Kitty Vane, Alan Trent, and Gerald Shannon have been inseparable friends since childhood. Kitty has always known she would marry one of them, but has waited until the beginning of World War... See full summary »
When David's father dies, his mother remarries. His new stepfather Murdstone has a mean and cruel view on how to raise a child. When David's mother dies from grief, Murdstone sends David to... See full summary »
Edna May Oliver
Set against the background of the Battle of Waterloo, Becky Sharp is the story of Vanity Fair by Thackeray. Becky and Amelia are girls at school together, but Becky is from a "show biz" ... See full summary »
A stenographer who works for a lawyer falls in love with and marries a wealthy young man. His family has the marraige annulled, after which she gives birth to a child. Her former boss helps... See full summary »
According to a 1934 newspaper article, Constance Bennett wore 20 costumes in the film. Weighed together, they amounted to 1,000 pounds of wardrobe; The heaviest of Bennett's costumes was 44 pounds, while the rest averaged about 30. See more »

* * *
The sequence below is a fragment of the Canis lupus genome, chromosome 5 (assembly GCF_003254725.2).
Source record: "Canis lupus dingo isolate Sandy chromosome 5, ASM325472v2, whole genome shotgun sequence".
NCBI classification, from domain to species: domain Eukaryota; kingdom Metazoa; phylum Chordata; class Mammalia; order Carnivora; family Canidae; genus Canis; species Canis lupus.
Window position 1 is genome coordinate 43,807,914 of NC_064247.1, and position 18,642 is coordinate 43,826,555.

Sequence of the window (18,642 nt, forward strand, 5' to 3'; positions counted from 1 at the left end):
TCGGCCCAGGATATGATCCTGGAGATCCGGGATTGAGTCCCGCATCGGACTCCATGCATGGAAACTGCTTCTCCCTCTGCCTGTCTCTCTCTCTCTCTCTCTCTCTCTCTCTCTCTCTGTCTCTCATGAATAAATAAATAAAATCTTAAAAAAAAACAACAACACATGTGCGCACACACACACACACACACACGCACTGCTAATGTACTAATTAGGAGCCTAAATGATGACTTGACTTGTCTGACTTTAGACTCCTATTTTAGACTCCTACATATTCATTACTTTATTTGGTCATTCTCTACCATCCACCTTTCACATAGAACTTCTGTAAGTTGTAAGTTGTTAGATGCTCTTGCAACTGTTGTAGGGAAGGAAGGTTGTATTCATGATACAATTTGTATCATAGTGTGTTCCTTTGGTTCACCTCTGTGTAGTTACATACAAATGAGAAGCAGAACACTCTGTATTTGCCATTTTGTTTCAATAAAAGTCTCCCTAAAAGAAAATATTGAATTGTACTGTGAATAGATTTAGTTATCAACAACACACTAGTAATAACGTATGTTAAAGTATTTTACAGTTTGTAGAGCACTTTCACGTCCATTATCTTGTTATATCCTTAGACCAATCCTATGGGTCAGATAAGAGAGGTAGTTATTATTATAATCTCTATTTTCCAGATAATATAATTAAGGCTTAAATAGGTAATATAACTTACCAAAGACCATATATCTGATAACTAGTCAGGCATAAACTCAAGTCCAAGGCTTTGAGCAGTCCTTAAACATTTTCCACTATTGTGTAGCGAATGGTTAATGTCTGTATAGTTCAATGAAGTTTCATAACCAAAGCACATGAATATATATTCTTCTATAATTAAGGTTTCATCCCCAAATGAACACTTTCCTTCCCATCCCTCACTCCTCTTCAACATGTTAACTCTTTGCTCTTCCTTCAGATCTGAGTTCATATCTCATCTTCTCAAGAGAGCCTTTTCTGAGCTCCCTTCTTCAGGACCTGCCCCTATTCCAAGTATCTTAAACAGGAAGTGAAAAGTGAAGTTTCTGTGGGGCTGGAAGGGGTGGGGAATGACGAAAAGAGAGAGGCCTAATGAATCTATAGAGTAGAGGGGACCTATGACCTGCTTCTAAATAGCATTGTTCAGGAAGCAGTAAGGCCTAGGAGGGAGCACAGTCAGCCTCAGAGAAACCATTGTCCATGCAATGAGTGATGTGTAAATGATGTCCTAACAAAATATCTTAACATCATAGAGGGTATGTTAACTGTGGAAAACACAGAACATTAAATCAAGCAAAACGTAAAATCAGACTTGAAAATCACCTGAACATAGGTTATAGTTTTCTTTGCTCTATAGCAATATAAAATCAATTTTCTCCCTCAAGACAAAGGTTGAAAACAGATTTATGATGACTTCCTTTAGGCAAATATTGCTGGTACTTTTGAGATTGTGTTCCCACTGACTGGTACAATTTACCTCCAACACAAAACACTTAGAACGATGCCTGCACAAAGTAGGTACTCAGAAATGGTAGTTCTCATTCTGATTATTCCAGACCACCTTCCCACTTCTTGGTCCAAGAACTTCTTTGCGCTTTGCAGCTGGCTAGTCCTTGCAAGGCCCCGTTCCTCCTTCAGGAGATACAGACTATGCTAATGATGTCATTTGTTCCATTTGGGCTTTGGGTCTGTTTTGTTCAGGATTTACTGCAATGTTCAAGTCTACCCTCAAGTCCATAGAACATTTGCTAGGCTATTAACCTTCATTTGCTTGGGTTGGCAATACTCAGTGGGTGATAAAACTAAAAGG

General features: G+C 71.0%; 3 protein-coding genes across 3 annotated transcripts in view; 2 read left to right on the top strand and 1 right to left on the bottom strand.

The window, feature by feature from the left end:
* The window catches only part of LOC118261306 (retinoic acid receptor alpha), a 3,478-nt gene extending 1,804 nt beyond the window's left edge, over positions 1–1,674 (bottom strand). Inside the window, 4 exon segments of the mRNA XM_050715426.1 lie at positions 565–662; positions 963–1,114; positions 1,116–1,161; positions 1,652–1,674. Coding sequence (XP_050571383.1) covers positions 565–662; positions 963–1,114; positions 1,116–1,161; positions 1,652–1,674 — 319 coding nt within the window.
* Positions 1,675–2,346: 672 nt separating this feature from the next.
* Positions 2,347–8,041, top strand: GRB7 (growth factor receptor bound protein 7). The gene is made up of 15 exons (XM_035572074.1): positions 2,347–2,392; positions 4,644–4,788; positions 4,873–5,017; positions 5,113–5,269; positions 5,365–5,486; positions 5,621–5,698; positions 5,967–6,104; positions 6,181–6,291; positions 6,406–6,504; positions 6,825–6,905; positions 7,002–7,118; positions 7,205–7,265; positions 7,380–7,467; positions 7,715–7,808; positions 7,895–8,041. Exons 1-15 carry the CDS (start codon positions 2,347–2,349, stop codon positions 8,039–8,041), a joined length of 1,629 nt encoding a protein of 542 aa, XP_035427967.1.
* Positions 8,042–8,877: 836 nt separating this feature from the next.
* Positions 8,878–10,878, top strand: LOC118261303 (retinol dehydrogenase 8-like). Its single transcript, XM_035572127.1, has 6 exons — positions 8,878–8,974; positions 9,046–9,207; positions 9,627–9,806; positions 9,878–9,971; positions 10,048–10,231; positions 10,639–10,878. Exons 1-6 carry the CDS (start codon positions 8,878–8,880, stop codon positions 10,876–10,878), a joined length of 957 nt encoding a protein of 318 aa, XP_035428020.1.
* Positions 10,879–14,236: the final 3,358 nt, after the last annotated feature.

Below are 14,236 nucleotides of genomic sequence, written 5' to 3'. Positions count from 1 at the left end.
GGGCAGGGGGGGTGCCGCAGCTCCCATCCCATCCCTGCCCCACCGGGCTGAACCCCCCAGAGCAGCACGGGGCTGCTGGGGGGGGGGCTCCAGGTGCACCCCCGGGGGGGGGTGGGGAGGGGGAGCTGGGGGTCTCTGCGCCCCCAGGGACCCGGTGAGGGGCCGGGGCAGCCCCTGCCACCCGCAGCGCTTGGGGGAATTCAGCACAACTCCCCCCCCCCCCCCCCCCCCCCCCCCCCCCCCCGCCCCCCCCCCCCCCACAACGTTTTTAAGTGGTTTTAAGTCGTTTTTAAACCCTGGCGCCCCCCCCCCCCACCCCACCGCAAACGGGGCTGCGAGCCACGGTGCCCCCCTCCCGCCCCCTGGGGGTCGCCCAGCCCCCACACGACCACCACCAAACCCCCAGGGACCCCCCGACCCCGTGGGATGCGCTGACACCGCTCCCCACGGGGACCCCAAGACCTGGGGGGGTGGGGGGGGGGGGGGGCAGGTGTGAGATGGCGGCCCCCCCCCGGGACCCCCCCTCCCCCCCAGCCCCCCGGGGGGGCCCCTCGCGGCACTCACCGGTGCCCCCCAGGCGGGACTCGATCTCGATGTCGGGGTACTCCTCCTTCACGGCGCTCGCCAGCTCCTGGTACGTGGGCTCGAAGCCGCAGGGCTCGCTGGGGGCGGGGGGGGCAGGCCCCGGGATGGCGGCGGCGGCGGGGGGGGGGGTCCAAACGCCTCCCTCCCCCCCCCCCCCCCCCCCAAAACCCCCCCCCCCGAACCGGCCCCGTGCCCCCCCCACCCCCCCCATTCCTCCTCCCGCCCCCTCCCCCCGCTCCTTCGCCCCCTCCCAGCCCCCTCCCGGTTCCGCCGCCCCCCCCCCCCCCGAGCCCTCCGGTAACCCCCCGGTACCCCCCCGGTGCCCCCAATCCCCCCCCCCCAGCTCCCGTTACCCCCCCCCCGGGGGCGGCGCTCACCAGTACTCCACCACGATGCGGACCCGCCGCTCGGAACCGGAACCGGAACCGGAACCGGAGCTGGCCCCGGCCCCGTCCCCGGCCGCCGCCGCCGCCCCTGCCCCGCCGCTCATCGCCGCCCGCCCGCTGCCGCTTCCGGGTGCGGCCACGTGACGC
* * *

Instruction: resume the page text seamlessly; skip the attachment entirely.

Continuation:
Constance Bennett was born to play a Medici. Her combination of hauteur and ooh-la-la makes this role a perfect fit. Frank Morgan, as her dithering husband, is amusing but less plausible.
Fredric March, as the title character, is good. He was always good. Possibly not the heartthrob he needs to be, he is nevertheless both cocky and handsome. Fay Wray is excellent as a commoner whose tastes are too prosaic for the dastardly lover Cellini. She looks beautiful (as does Bennett.) This is certainly atypical Gregory La Cava. It is probably not very accurate historically. But as costume pieces go, it's very compelling. A few years later, another studio made one that is more famous. That was "Marie Antoinette." It was better researched and is still somewhat well known. But it is really dull.
The costumes here are gorgeous. Now and then the music is appropriate to the time. A theme that seems distinctly 19th Century Romantic runs through, though.
The supporting cast is up to the task. It's hard to imagine what people sitting down in a theater in 1934 made of this. Bennett was still a big star so maybe they were happy to see her. It's an oddity, no doubt about it. But it's very good.
4 of 5 people found this review helpful.
Was this review helpful to you?